Another session which was eye-opening was the general care and maintenance of the artefacts themselves. The time, patience and up-keep of the individual items to extend their life really was astonishing. Clothing is vacuumed with a unique vacuum designed specifically for the conservation of clothing and materials (this can either be a tedious task or a therapeutic one). Ceramics are cleaned with a single cotton bud to ensure nothing is damaged (again, this is up to the individual whether the task is tedious or therapeutic) and metals are kept dust-free with specific cleaning agents. On top of all this for the artefacts themselves, the store is kept at a consistent temperature with the humidity being monitored closely to ensure mould is at bay.

It doesn’t end there. The staff and the volunteers in the access centre then prepare exhibitions, talks, appointments and show groups around the archives. On top of this, we were throwing around ideas for events in the local area to promote CHAC in all its glory. To many, the process behind the preservation of local history won’t cross their mind. Indeed, I was also naive and was not in any way prepared to learn how many hours, dedication and just pure passion for history has gone into the conservation of the archives for us to enjoy, love and learn our local history.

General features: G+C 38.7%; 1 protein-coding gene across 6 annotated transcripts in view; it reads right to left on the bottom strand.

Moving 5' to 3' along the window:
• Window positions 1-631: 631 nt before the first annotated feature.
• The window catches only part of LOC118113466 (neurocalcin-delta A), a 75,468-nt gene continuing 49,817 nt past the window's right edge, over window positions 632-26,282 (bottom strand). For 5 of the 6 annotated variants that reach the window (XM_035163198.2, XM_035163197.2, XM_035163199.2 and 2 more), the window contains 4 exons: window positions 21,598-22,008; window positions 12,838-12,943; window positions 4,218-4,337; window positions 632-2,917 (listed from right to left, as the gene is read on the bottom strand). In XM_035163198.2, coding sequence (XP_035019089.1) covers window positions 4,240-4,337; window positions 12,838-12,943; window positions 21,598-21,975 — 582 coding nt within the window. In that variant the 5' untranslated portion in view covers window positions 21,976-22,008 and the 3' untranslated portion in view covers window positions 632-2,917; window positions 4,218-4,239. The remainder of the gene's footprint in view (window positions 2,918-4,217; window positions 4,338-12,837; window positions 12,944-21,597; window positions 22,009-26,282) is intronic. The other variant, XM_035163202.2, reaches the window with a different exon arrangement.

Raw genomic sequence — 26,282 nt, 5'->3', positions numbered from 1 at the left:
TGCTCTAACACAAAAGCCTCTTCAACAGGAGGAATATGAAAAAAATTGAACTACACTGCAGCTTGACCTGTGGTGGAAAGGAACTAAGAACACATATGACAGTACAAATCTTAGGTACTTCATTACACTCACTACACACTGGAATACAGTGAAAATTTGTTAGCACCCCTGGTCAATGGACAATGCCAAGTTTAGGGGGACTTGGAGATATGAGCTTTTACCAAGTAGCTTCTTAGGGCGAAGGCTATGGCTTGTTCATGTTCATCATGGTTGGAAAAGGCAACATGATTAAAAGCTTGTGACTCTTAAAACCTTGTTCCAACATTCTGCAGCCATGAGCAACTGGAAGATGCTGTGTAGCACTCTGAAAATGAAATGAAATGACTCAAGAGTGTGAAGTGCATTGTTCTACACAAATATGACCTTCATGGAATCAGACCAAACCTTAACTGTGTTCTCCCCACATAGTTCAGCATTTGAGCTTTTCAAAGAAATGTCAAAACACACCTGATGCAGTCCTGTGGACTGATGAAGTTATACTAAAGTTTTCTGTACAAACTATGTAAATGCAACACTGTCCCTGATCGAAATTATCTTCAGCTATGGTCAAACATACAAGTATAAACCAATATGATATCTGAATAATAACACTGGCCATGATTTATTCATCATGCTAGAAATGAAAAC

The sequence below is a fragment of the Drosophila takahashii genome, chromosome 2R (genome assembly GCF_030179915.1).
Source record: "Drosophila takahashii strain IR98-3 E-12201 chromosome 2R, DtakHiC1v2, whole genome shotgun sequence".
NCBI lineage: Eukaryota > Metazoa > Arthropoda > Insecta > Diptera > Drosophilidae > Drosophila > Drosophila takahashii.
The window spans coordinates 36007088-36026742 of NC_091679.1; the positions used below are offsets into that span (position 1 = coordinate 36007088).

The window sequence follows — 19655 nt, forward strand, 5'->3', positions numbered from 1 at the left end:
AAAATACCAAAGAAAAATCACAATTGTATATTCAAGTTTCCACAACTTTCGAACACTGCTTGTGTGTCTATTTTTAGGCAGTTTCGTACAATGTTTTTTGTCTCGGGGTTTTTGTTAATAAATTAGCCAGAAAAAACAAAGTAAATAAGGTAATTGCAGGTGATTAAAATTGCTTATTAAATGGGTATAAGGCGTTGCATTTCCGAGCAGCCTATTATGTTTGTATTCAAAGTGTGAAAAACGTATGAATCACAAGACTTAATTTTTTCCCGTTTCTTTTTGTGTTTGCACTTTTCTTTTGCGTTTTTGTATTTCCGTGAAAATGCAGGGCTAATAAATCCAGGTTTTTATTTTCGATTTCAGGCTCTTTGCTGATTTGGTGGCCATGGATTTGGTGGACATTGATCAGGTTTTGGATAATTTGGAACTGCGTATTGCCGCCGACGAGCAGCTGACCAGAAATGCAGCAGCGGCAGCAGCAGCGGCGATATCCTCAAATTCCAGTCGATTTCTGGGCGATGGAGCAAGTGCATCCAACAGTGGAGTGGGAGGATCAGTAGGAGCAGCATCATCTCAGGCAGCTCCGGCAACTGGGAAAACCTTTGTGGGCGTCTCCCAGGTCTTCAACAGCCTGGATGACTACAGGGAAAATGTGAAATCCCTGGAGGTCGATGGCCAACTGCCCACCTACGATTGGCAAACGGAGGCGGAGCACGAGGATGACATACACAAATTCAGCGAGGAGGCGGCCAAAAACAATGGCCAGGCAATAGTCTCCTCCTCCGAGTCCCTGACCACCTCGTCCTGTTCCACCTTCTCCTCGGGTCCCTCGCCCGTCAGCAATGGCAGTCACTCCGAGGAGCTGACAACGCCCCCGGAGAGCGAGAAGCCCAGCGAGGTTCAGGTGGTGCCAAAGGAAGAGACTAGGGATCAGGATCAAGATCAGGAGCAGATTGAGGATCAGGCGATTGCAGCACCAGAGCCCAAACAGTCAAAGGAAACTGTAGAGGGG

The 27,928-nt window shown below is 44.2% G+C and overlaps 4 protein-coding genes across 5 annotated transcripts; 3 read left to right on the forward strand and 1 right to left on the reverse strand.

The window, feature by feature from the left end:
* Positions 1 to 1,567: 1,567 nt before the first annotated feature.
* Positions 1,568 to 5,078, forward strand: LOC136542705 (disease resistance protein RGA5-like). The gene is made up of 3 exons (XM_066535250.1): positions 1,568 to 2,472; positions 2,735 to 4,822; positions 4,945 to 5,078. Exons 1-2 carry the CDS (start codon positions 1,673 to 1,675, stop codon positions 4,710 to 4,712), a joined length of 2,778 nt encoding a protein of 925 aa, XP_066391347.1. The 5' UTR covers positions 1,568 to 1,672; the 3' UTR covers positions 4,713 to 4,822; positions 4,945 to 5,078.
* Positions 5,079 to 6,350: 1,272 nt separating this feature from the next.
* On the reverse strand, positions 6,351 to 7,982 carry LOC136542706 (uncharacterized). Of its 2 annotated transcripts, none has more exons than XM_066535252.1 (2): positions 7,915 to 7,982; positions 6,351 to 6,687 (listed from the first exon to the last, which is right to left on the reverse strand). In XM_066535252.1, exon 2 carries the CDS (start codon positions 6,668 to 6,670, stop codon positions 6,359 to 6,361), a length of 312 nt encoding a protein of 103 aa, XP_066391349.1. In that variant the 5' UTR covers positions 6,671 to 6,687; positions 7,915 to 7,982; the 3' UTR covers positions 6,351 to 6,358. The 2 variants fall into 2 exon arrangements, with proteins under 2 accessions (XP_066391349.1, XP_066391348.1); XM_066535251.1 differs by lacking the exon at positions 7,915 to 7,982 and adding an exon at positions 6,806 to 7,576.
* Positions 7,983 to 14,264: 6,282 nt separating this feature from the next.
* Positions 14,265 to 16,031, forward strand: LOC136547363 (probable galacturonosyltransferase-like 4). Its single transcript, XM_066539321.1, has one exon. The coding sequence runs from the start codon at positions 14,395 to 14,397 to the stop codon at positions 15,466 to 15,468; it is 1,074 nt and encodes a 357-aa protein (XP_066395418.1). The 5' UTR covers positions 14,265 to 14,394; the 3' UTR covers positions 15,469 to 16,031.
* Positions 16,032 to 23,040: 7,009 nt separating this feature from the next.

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Some of the work completed by the Yeovil University Centre Students.

‘Hire’ Education

We have enjoyed a busy and entertaining week at South Somerset District Council’s Community Heritage Access Centre, Yeovil, Somerset.

One of the highlights this week was a meeting with a donor of the Pulman Archive. Mr Pulman was a clergyman from Norton Sub Hamdon. This was particularly intriguing as our volunteer had been documenting the archive for nearly two years.

We have also enjoyed the company of a group of Yeovil University Centre Students. They have helped us to select a number of objects related to historical crime around the Yeovil area which is to be displayed at the Yeovil Town House in July 2016. These included some manacles and a whip and caused some amusement.

We have also looked at potential images for the 2017 Yeovil Calendar and considered different typefaces for the front cover.

The students commented about their experiences:

“This is an educational experience we would otherwise not have received.”

“I like touching all the antique objects, hands-on approach – with gloves on!”

“Really enjoyed looking at the old photographs and discovering that Yeovil is more than gloves and lactic cheese!”

“Enhanced work experience for my CV and knowledge of career opportunities.”